Cosa: An Object-Oriented Platform for Arduino programming

The Cosa project is slowly approaching beta test level. Time to let friends have a look.

https://github.com/mikaelpatel/Cosa

A blog is available at http://cosa-arduino.blogspot.se/. Hope to get time to write about the design principles and how it can be used. Or at least explain the examples and demo code in some more detail :-). The documentation is on-line.

http://dl.dropboxusercontent.com/u/993383/Cosa/doc/html/index.html

To install Cosa download from github and unzip in your Sketchbook hardware directory.

https://github.com/mikaelpatel/Cosa/archive/master.zip

Restart the Arduino IDE and the Cosa example sketches and board support will be available in the File>Sketchbook> and Tools>Boards> menus.

Advanced users should git clone instead to allow faster update.

Use the issue handling at github for trouble reports and improvement suggestions. Do not forget "Watch/Star" the repo in github.

Cheers!

Great! I've tried with my ST7735R and IDE 1.5.2. Works fine.. :) Changed /cs and a0 pins to 7 and 8 with:

ST7735R tft(Board::D7, Board::D8);

PS: I want to use it with 1284p - is the board.hh the only place to enhance?

Wow! Costa is amazing, it beats other object-oriented event-driven systems for Arduino.

I hope people invest some time trying it.

If you are an experienced C++ programmer browse the code implementing Cosa, it has great style.

pito: Great! I've tried with my ST7735R and IDE 1.5.2. Works fine.. :) Changed /cs and a0 pins to 7 and 8 with:

ST7735R tft(Board::D7, Board::D8);

PS: I want to use it with 1284p - is the board.hh the only place to enhance?

There are some ifdef's in the different classes so Board.hh is only where you start and then you have to check adapt these classes. But if you wait a few hours or a day or so ;-) I will check more in detail whats special with the 1284p. If it is similar to 328P this is a piece of cake. Right now adding a new Board class is only part of the work.

Only boards based on ATmega328P, Atmega2560 and the ATtiny85 family are supported out of the box. Basically what I have to play with at home.

Thanks for your support with this project and taking the time to test Cosa.

Cheers

pito:
Great! I’ve tried with my ST7735R and IDE 1.5.2. Works fine… :slight_smile:
Changed /cs and a0 pins to 7 and 8 with:

ST7735R tft(Board::D7, Board::D8);

PS: I want to use it with 1284p - is the board.hh the only place to enhance?

BW: Did you test more of the ST7735 driver and the Canvas class? Would be nice to hear more about this and especially the graphics script engine I have put in there. There are some examples on this.

There is also a simple off-screen canvas to help drawing to LCD devices such as the very cheap PCD8544 (Nokia 84x48). The driver is actually defined as an IOStream to allow direct printing with all the IOStream functions and operators (<<).

I put a lot of work into making the Trace support really easy to use on different devices. You can for instance trace directly to the ST7735 by just changing the trace.begin() parameter. The support macros follow the Linux syslog format and will include the function and line in the output. This helps debugging without a debugger :wink:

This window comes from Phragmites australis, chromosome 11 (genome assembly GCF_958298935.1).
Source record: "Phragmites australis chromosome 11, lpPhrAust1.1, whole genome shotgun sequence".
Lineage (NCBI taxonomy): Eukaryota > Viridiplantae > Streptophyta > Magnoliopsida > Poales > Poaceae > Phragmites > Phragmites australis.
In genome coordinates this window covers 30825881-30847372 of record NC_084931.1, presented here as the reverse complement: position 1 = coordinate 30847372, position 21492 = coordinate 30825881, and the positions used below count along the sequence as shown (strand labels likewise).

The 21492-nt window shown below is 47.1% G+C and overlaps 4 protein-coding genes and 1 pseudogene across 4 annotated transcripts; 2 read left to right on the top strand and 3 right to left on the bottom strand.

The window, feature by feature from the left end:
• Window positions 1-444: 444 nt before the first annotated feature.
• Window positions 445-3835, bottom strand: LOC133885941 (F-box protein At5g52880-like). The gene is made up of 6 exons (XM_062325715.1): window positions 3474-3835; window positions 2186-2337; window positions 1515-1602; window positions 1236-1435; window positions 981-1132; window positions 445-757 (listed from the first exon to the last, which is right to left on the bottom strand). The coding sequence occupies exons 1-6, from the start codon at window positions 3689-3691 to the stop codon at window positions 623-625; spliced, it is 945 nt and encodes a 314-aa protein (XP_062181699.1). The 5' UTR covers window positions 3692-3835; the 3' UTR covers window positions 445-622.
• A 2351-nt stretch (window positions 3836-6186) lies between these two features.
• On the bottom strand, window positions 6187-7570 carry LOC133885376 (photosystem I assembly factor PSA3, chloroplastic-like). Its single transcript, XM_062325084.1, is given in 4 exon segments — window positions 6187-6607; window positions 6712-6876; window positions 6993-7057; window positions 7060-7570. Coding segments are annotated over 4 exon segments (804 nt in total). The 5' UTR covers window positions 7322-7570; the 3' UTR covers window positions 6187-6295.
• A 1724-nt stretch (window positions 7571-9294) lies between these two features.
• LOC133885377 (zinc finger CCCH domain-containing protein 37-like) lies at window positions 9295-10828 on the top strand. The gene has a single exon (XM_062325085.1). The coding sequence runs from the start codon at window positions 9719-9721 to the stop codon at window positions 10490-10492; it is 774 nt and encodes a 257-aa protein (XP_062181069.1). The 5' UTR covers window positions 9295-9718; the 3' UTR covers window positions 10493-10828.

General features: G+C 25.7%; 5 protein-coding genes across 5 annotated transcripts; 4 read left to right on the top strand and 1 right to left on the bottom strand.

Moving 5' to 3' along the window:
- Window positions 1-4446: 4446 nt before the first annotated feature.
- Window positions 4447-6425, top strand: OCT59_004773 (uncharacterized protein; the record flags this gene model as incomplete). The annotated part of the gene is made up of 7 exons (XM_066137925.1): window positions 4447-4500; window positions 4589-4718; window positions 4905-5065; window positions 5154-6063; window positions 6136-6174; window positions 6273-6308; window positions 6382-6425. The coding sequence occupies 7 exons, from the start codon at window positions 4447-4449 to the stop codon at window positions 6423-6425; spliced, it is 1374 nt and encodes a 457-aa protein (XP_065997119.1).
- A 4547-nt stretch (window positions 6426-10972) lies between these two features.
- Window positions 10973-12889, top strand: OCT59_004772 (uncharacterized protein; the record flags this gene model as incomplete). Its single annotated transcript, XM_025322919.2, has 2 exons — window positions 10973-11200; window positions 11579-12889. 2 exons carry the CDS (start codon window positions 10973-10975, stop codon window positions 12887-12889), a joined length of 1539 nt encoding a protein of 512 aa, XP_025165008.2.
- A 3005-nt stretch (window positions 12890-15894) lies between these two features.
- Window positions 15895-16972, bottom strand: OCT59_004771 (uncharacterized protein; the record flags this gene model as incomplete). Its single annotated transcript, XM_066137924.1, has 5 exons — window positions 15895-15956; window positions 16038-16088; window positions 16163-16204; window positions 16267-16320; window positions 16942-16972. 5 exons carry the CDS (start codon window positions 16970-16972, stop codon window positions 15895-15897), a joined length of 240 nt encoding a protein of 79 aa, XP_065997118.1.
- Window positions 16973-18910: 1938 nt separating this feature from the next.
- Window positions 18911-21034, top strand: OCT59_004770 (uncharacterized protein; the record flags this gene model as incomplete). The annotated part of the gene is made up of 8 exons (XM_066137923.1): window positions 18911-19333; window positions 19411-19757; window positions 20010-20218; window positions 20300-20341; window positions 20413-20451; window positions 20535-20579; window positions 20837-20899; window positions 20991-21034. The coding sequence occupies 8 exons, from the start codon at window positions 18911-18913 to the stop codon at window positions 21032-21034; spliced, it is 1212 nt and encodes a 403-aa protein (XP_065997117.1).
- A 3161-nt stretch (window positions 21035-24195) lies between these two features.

Cheers.

But if you wait a few hours or a day or so ;-) I will check more in detail whats special with the 1284p.

Yes, I'll do :). The 1284p uses a separate core folder - ie. I am using the "mighty" stuff ..\hardware\arduino\avr\cores\mighty1284p..) and pin defs in \hardware\arduino\avr\variants\mighty1284p\pins_arduino.h

pito:

But if you wait a few hours or a day or so ;-) I will check more in detail whats special with the 1284p.

Yes, I'll do :). The 1284p uses a separate core folder - ie. I am using the "mighty" stuff ..\hardware\arduino\avr\cores\mighty1284p..) and pin defs in \hardware\arduino\avr\variants\mighty1284p\pins_arduino.h

I have pushed an update with support for the ATmega1284P.

https://github.com/mikaelpatel/Cosa/commit/568177b054478886f11a3bdcfed10f6b928a430d

Needed to add a new Board class but also update Interrupt and PWM pin handling. I don't have a board with this processor so the only test I have done is verifying build with the mighty1284p arduino core (as above). Actually I only used the boards.txt file. Please test.

I really liked the spec of the ATmega1284P!

Cheers.

It seems the uart needs a fix. 1284p has got two uarts. When running ie CosaBenchmarkThread example I do not get serial output in terminal..

pito: It seems the uart needs a fix. 1284p has got two uarts. When running ie CosaBenchmarkThread example I do not get serial output in terminal..

Missed that. Will have a look. But it seemed to compile alright ;-) Do you have a link to the board schematics? Which of the two UARTs are used for the serial output. I assumed UART0.

https://github.com/mikaelpatel/Cosa/commit/97d796808389a58544815ebba441e28eafe4d2bd

I have updated so the two UARTs are supported but I think there is something else that is the problem. Baudrate?

Cheers.

What is the board spec for the UART? Do you have a link to the board schematics?

mighty1284p.bmp.jpg

Fantastic! The fastest port ever (1284p mighty @16MHz/3V3)…

CosaBenchmarkThread: started
sizeof(Thread) = 9
sizeof(Counter) = 13
113:loop:info:31 us per dispatch (496 cycles)
113:loop:info:31 us per dispatch (496 cycles)
113:loop:info:31 us per dispatch (496 cycles)

CosaBenchmarkRTC: started
free_memory() = 15932
Watchdog::ms_per_tick() = 16
Watchdog::get_ticks() = 0
58:setup:info:RTC::micros(): 4